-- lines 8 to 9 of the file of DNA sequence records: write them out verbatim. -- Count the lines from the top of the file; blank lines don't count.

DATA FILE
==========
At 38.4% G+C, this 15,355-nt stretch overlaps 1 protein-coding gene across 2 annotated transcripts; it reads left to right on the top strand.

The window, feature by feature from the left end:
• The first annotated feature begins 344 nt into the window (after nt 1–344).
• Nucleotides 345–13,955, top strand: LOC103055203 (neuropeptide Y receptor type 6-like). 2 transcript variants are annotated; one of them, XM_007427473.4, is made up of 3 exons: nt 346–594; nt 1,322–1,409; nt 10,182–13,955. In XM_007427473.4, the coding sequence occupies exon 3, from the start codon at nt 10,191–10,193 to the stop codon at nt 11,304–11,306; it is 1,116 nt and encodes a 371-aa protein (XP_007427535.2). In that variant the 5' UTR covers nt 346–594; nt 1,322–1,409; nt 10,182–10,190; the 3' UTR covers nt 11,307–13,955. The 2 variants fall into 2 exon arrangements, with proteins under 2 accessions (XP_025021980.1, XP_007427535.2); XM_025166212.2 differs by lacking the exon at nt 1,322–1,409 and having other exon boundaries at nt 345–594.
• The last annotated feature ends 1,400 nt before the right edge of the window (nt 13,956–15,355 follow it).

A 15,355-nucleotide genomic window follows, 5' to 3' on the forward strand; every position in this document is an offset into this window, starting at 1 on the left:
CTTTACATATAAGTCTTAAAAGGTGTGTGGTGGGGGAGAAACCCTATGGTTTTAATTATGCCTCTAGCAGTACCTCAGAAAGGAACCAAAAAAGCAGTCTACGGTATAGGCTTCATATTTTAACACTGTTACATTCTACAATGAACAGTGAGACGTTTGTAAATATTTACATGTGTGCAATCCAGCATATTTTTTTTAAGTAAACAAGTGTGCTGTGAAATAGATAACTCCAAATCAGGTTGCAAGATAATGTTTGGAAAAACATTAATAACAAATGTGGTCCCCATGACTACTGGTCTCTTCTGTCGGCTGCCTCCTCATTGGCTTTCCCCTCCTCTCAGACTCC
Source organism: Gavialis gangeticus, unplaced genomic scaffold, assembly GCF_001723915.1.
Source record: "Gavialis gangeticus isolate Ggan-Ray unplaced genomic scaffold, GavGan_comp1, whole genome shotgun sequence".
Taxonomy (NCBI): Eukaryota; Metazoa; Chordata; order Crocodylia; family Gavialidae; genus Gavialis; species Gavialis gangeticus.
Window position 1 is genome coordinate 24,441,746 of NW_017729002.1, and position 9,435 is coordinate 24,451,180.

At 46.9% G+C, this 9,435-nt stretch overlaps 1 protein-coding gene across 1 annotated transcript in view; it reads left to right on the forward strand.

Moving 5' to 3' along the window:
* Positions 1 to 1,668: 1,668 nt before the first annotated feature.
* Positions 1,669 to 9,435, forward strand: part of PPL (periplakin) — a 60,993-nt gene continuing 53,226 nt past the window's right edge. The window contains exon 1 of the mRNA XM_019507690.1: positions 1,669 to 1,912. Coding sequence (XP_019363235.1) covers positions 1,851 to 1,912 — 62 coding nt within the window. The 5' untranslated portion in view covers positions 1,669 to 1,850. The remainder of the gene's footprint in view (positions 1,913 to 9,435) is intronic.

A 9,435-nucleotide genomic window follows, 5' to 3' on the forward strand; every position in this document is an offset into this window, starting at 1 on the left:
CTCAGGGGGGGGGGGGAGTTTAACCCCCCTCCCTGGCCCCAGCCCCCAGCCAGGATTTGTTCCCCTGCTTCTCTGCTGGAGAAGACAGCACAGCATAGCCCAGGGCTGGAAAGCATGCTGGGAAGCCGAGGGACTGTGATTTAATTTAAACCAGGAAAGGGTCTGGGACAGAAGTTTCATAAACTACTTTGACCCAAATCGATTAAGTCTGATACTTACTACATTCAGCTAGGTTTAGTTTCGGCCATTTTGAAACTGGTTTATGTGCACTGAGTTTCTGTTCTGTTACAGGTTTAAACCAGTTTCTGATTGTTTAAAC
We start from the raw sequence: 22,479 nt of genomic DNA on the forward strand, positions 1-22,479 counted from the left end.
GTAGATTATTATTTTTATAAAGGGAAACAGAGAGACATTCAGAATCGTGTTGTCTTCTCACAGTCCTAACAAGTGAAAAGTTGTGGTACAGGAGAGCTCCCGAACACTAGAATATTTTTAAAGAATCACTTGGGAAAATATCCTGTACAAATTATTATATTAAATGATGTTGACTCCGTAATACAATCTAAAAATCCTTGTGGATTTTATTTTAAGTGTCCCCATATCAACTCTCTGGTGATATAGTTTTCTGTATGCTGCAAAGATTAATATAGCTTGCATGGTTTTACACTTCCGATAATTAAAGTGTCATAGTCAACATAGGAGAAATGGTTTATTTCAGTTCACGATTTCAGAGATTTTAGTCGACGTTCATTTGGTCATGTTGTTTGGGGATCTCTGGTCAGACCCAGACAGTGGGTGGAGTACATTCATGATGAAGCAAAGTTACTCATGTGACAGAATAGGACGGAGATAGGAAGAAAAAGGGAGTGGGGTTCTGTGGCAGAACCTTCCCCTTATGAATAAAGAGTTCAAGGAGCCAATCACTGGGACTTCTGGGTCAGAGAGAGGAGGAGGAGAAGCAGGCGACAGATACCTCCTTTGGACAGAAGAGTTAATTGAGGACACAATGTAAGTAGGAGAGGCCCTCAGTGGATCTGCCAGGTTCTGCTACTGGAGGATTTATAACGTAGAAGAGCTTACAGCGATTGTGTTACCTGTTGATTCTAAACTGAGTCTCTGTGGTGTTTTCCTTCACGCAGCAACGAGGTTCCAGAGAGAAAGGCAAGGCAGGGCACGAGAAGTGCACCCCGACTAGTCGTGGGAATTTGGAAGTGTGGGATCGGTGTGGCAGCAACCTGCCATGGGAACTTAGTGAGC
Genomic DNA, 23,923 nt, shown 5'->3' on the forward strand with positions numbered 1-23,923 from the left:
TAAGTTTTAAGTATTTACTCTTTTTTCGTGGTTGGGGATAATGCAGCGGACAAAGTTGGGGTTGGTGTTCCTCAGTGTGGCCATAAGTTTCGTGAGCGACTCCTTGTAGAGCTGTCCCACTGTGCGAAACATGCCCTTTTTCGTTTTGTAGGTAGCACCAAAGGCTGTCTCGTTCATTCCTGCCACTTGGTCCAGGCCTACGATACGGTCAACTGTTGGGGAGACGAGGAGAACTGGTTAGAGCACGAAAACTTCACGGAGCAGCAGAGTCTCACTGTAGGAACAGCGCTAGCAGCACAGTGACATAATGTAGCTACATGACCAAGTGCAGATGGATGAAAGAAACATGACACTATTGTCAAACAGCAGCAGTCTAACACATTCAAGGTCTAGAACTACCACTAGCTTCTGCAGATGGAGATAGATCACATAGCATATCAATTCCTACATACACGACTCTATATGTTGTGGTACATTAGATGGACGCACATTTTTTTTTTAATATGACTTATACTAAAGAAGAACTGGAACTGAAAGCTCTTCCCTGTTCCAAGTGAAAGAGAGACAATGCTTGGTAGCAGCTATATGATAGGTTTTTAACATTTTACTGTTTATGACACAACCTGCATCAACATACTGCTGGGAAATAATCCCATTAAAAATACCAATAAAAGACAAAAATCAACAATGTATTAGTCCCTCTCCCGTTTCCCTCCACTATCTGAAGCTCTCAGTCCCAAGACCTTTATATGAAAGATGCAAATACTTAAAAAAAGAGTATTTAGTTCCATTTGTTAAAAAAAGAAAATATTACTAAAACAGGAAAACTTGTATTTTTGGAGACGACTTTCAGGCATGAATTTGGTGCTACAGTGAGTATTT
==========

Source organism: Gavialis gangeticus, unplaced genomic scaffold, assembly GCF_001723915.1.
Source record: "Gavialis gangeticus isolate Ggan-Ray unplaced genomic scaffold, GavGan_comp1, whole genome shotgun sequence".